I ran my first triathlon this past summer. My biggest concern going into the race was how I was going to hold up toward the end. Running is the last of the three events, and the one about which I was least confident. I wondered if I would be able to finish that last mile or if I would simply be so exhausted that I would not make it across the finish line. As it turns out, I was so invigorated by the experience and so excited about completing the race that the closer I got, the easier it actually became as I moved toward the finish line.
If only it were that way with projects. Often, it’s the opposite with projects: our momentum peters out toward the end. In fact, sometimes it feels like the finish line moves further from us the closer to the end we get. Starting projects seems relatively easy. It’s bringing them to a close that can be frustratingly elusive.
Yet, this is what makes a project a project, right? It’s got a beginning and an end. By definition, they need to come to an end so we can stop spending organizational resources on it and focus on other priorities.
Lessons learned from triathlon training can help bring projects to closure:
First, make sure you know what the project finish line looks like.
What kept me going in my training and in the race was imagining myself crossing that finish line. The finish on a project, of course, isn’t an actual line in the sand, but it should be clear to all stakeholders what “done” looks like. Part of the reason we sometimes have a hard time getting to the end on projects is that we don’t recognize it when we see it. Define it clearly; define it early. And use it to visualize the end – just like a real finish line.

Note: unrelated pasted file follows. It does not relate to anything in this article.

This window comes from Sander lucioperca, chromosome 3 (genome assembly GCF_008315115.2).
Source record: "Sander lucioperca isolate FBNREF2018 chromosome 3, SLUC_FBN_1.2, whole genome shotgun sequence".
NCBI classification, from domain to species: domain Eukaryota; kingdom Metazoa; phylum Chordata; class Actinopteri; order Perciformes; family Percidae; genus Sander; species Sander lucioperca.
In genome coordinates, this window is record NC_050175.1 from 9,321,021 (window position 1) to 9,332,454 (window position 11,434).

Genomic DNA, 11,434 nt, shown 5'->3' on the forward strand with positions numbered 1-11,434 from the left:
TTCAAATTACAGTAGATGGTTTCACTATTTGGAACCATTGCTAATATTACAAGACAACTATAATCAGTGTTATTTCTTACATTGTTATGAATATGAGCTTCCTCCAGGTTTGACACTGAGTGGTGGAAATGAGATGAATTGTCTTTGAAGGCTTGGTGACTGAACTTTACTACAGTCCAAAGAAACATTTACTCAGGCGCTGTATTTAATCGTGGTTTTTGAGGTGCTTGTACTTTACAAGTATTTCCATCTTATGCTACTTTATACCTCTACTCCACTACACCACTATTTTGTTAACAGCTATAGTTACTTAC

Second, measure progress regularly.
Training for a race is easy in that you can hop on a treadmill and gauge how far and how fast you are running. As your endurance increases, your confidence and momentum toward the goal of completing the race increases.
It’s not exactly that way on a project, but taking stock regularly along the way to know how you are doing relative to the objectives helps keep the “mo” on projects. If at all possible, measure progress and let everyone know where things are at. It’s usually not enough to just announce “done” at the end. Nothing is more encouraging than hearing “we’re getting there” along the way.
Third, find a mentor.
Plenty of days during training I could have found something more desirable to do than swim, bike, or run. Like laundry. But I have a friend who had done this before and who always provided the right amount of support and encouragement when I was feeling uninspired. Sharing my success with him was a treat.
Mentorship in project management can be every bit as powerful. Someone who has been there and done that and who will be sounding board as you work through obstacles to keep your eye on the prize can be a project manager’s greatest asset.
Project closure is as fundamental to project management as running is to a triathlon. Visualizing the finish, regularly measuring the progress, and working with a mentor can help you achieve both.